In the 1996-97 season, they moved to their current home at the HSBC arena, averaging no less than 15,600 fans per game in 1997-98 and a high of 17,982 per game in 1998-99 when they went to the Stanley Cup finals and played 21 playoff games.

The HSBC arena was built at a cost of $127.5 million. The City of Buffalo contributed $10 million to development of the arena, $20 million was provided by Erie County, and $25 million by the State Urban Development Corporation. Non-relocation clauses were included in the Sabres’ lease with the HSBC Arena in return for this public investment, which commits the team to the arena and to Buffalo through 2022.

Game attendance has, until this year, averaged more than 17,500 per year, which is over 90 percent of stadium capacity. It is worth noting that attendance has remained steady throughout the 1990s, despite a drop in population and minimal income growth in the Niagara and Erie County regions. From 1990 to 2000, population declined in Western New York by 1.5 percent, and in Erie County by 1.9 percent. Buffalo itself lost 11 percent of its population. In 2001, Western New York had the second highest rate of regional job decline in the State, following weak employment growth in the 1990s. From 1994 to 2001, employment in Western New York grew by only 4.1 percent, which was less than half the overall State growth rate of 10.2 percent, and one third of the downstate rate of 12.1 percent. While income grew 5.2 percent in New York State as a whole between 1995 and 1999, it grew by only 3.5 percent in Buffalo.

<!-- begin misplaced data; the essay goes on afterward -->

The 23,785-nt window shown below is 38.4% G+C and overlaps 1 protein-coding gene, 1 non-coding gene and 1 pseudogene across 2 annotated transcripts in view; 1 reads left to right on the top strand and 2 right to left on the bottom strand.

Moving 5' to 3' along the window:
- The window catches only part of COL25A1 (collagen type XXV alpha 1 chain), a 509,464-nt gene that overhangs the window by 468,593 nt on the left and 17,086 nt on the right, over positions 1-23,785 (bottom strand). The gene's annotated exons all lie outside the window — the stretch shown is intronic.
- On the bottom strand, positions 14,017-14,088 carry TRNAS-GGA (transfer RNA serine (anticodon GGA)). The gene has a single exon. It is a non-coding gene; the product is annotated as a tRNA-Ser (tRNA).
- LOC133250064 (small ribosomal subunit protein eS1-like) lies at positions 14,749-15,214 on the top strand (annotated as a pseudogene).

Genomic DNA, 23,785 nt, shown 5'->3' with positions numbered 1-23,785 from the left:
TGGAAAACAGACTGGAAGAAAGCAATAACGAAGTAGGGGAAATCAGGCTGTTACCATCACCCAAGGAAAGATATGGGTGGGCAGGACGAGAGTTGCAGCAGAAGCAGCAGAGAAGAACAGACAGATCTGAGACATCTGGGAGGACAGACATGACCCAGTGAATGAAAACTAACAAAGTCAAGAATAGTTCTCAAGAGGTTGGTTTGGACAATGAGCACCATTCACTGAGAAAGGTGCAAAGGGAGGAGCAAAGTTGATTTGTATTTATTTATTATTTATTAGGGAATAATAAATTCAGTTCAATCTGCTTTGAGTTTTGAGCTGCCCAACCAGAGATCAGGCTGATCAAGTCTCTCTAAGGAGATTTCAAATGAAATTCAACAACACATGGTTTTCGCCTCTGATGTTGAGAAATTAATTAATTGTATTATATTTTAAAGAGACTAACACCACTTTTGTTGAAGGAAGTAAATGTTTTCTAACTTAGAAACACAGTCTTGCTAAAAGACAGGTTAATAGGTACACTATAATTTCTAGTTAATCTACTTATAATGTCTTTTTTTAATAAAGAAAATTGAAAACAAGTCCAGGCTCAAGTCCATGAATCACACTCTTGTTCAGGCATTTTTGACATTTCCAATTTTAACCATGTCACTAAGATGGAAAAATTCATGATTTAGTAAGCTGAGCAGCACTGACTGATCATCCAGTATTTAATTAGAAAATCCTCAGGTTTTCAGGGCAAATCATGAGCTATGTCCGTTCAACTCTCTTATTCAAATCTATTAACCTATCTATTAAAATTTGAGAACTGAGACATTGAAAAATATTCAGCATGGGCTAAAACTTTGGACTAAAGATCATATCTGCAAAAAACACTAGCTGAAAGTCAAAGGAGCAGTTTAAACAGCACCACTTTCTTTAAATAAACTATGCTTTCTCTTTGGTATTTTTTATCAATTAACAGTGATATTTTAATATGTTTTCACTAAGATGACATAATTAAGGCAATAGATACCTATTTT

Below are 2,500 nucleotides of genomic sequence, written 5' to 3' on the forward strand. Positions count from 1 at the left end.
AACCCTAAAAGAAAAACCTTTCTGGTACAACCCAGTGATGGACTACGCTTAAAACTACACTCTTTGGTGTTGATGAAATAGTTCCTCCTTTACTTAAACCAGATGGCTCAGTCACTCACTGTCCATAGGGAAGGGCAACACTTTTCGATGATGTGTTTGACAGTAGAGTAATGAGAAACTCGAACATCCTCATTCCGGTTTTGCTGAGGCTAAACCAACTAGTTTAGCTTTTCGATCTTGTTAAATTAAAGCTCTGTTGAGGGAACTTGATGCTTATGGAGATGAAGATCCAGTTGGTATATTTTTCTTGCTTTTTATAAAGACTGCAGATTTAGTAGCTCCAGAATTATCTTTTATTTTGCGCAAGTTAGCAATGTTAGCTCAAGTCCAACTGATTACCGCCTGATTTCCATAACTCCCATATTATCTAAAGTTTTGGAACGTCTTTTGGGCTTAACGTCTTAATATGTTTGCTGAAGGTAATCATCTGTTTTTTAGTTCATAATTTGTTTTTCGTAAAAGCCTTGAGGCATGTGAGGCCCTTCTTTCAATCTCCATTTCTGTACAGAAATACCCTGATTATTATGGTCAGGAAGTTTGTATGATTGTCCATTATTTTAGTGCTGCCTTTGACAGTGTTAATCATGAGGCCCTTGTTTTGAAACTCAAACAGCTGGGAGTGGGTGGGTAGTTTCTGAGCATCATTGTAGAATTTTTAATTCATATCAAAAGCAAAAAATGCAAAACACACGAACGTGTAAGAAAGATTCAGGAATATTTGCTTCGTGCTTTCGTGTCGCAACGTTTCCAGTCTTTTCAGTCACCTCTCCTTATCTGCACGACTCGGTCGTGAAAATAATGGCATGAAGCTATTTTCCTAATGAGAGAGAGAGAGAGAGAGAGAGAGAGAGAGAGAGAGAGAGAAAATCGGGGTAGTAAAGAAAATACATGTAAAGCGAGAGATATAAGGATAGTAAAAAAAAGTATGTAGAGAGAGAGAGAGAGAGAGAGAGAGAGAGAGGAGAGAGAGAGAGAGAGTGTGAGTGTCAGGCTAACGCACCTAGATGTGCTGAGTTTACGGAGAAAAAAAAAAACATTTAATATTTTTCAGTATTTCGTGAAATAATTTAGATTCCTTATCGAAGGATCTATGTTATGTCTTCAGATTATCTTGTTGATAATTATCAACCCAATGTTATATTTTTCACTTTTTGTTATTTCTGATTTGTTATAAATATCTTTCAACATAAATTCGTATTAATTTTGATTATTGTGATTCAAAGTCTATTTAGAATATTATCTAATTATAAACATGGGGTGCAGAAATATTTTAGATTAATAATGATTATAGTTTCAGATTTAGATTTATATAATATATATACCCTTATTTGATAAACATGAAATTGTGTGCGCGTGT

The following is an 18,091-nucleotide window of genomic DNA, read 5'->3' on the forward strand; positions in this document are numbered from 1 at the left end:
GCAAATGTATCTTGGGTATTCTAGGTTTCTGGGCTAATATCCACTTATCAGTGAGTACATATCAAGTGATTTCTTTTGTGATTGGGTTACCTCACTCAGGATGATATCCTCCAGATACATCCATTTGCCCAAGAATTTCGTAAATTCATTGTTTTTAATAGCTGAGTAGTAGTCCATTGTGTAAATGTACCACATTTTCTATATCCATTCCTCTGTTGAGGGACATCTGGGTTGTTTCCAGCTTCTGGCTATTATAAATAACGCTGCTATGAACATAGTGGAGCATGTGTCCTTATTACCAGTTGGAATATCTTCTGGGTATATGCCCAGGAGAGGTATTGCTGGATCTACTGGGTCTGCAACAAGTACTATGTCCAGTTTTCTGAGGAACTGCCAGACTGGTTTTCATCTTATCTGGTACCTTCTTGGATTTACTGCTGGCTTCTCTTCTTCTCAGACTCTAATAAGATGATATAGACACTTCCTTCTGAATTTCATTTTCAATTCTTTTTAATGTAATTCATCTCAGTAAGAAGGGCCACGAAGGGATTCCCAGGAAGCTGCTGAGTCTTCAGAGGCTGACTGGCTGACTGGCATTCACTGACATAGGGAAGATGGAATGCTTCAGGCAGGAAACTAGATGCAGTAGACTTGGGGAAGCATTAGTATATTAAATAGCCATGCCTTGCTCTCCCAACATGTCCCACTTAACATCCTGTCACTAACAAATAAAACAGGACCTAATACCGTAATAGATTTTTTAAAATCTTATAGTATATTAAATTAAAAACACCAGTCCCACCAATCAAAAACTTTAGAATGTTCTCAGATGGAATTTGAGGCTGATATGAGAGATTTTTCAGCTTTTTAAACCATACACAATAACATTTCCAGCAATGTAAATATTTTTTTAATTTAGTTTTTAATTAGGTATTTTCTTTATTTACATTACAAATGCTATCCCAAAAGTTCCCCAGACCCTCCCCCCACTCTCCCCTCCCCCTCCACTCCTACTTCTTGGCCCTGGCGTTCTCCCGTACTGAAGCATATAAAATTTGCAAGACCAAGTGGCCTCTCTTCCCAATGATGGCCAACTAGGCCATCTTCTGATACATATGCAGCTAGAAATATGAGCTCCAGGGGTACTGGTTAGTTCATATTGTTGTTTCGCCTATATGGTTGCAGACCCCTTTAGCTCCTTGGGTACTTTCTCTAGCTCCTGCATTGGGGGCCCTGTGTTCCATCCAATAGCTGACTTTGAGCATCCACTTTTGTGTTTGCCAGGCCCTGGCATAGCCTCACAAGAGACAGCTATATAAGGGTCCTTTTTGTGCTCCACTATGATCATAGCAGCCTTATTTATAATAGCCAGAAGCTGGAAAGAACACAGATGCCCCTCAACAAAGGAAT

Unemployment in the Buffalo-Niagara area is now on the rise. It averaged 5.4 percent in 2001, up from 5 percent in 2000. And while Western New York’s share of State employment is 7.7 percent, its share of per capita income is only 5.8 percent. In fact, Western New York’s per capita income was 75 percent of the State average in 1999.

The fact that Buffalo’s drop in population, weak employment growth in the 1990s, and current rising unemployment rates have not markedly affected attendance numbers is a testament to the importance of Sabres games to residents in Erie and Niagara counties.